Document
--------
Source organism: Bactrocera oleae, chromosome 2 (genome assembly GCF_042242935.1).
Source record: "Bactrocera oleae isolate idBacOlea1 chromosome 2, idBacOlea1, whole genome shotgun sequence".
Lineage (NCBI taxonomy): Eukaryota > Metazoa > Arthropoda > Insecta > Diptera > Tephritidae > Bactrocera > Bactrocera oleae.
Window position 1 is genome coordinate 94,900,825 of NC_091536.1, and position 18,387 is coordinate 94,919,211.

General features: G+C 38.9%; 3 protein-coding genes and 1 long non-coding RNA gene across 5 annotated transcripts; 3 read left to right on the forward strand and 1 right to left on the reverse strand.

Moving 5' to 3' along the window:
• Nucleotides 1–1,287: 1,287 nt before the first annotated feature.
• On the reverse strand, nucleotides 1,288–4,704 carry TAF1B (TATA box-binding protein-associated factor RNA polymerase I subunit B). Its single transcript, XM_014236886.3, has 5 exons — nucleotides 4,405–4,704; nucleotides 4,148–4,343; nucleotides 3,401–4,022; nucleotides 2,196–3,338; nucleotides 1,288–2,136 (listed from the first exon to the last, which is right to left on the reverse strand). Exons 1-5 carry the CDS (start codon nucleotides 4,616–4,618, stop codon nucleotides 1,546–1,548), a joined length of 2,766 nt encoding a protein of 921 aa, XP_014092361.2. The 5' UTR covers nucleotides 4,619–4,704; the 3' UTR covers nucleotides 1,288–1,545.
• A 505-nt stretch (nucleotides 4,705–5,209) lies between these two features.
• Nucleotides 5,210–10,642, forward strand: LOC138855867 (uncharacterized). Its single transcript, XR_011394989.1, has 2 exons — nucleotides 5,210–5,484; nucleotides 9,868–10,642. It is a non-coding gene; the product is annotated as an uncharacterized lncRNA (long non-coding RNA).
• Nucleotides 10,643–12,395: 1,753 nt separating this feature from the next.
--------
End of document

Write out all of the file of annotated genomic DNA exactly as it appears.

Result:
Source organism: Bactrocera oleae, chromosome 2 (genome assembly GCF_042242935.1).
Source record: "Bactrocera oleae isolate idBacOlea1 chromosome 2, idBacOlea1, whole genome shotgun sequence".
Lineage (NCBI taxonomy): Eukaryota > Metazoa > Arthropoda > Insecta > Diptera > Tephritidae > Bactrocera > Bactrocera oleae.
Window position 1 is genome coordinate 94,900,825 of NC_091536.1, and position 18,387 is coordinate 94,919,211.

General features: G+C 38.9%; 3 protein-coding genes and 1 long non-coding RNA gene across 5 annotated transcripts; 3 read left to right on the forward strand and 1 right to left on the reverse strand.

Moving 5' to 3' along the window:
• Nucleotides 1–1,287: 1,287 nt before the first annotated feature.
• On the reverse strand, nucleotides 1,288–4,704 carry TAF1B (TATA box-binding protein-associated factor RNA polymerase I subunit B). Its single transcript, XM_014236886.3, has 5 exons — nucleotides 4,405–4,704; nucleotides 4,148–4,343; nucleotides 3,401–4,022; nucleotides 2,196–3,338; nucleotides 1,288–2,136 (listed from the first exon to the last, which is right to left on the reverse strand). Exons 1-5 carry the CDS (start codon nucleotides 4,616–4,618, stop codon nucleotides 1,546–1,548), a joined length of 2,766 nt encoding a protein of 921 aa, XP_014092361.2. The 5' UTR covers nucleotides 4,619–4,704; the 3' UTR covers nucleotides 1,288–1,545.
• A 505-nt stretch (nucleotides 4,705–5,209) lies between these two features.
• Nucleotides 5,210–10,642, forward strand: LOC138855867 (uncharacterized). Its single transcript, XR_011394989.1, has 2 exons — nucleotides 5,210–5,484; nucleotides 9,868–10,642. It is a non-coding gene; the product is annotated as an uncharacterized lncRNA (long non-coding RNA).
• Nucleotides 10,643–12,395: 1,753 nt separating this feature from the next.